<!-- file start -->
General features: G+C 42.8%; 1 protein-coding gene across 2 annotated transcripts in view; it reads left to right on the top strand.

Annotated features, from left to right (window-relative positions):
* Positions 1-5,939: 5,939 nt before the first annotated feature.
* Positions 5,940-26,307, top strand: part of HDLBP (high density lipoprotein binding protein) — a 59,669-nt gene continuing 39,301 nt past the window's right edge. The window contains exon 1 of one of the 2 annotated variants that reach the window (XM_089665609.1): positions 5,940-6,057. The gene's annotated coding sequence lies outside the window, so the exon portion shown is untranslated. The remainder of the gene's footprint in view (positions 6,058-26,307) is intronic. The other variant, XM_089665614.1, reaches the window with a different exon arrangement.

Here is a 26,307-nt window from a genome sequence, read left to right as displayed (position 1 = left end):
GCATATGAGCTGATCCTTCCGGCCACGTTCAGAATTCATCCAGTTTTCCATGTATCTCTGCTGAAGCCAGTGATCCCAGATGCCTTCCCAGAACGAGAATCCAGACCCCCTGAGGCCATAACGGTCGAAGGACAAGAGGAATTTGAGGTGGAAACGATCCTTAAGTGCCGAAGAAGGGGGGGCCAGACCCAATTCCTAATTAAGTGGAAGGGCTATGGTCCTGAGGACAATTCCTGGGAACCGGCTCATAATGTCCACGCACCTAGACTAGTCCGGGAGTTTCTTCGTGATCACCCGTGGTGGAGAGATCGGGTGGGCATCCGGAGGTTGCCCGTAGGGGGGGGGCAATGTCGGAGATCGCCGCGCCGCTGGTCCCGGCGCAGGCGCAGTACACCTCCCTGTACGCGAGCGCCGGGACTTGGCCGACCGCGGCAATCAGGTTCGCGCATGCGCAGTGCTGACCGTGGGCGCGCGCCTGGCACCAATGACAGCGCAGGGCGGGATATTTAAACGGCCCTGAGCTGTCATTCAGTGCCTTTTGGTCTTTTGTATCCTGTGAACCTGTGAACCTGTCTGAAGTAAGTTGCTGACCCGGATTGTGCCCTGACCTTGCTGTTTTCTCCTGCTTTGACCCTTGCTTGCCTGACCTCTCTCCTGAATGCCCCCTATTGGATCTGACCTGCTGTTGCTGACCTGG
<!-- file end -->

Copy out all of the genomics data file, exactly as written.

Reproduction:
General features: G+C 42.8%; 1 protein-coding gene across 2 annotated transcripts in view; it reads left to right on the top strand.

Annotated features, from left to right (window-relative positions):
* Positions 1-5,939: 5,939 nt before the first annotated feature.
* Positions 5,940-26,307, top strand: part of HDLBP (high density lipoprotein binding protein) — a 59,669-nt gene continuing 39,301 nt past the window's right edge. The window contains exon 1 of one of the 2 annotated variants that reach the window (XM_089665609.1): positions 5,940-6,057. The gene's annotated coding sequence lies outside the window, so the exon portion shown is untranslated. The remainder of the gene's footprint in view (positions 6,058-26,307) is intronic. The other variant, XM_089665614.1, reaches the window with a different exon arrangement.

Here is a 26,307-nt window from a genome sequence, read left to right as displayed (position 1 = left end):
GCATATGAGCTGATCCTTCCGGCCACGTTCAGAATTCATCCAGTTTTCCATGTATCTCTGCTGAAGCCAGTGATCCCAGATGCCTTCCCAGAACGAGAATCCAGACCCCCTGAGGCCATAACGGTCGAAGGACAAGAGGAATTTGAGGTGGAAACGATCCTTAAGTGCCGAAGAAGGGGGGGCCAGACCCAATTCCTAATTAAGTGGAAGGGCTATGGTCCTGAGGACAATTCCTGGGAACCGGCTCATAATGTCCACGCACCTAGACTAGTCCGGGAGTTTCTTCGTGATCACCCGTGGTGGAGAGATCGGGTGGGCATCCGGAGGTTGCCCGTAGGGGGGGGGCAATGTCGGAGATCGCCGCGCCGCTGGTCCCGGCGCAGGCGCAGTACACCTCCCTGTACGCGAGCGCCGGGACTTGGCCGACCGCGGCAATCAGGTTCGCGCATGCGCAGTGCTGACCGTGGGCGCGCGCCTGGCACCAATGACAGCGCAGGGCGGGATATTTAAACGGCCCTGAGCTGTCATTCAGTGCCTTTTGGTCTTTTGTATCCTGTGAACCTGTGAACCTGTCTGAAGTAAGTTGCTGACCCGGATTGTGCCCTGACCTTGCTGTTTTCTCCTGCTTTGACCCTTGCTTGCCTGACCTCTCTCCTGAATGCCCCCTATTGGATCTGACCTGCTGTTGCTGACCTGG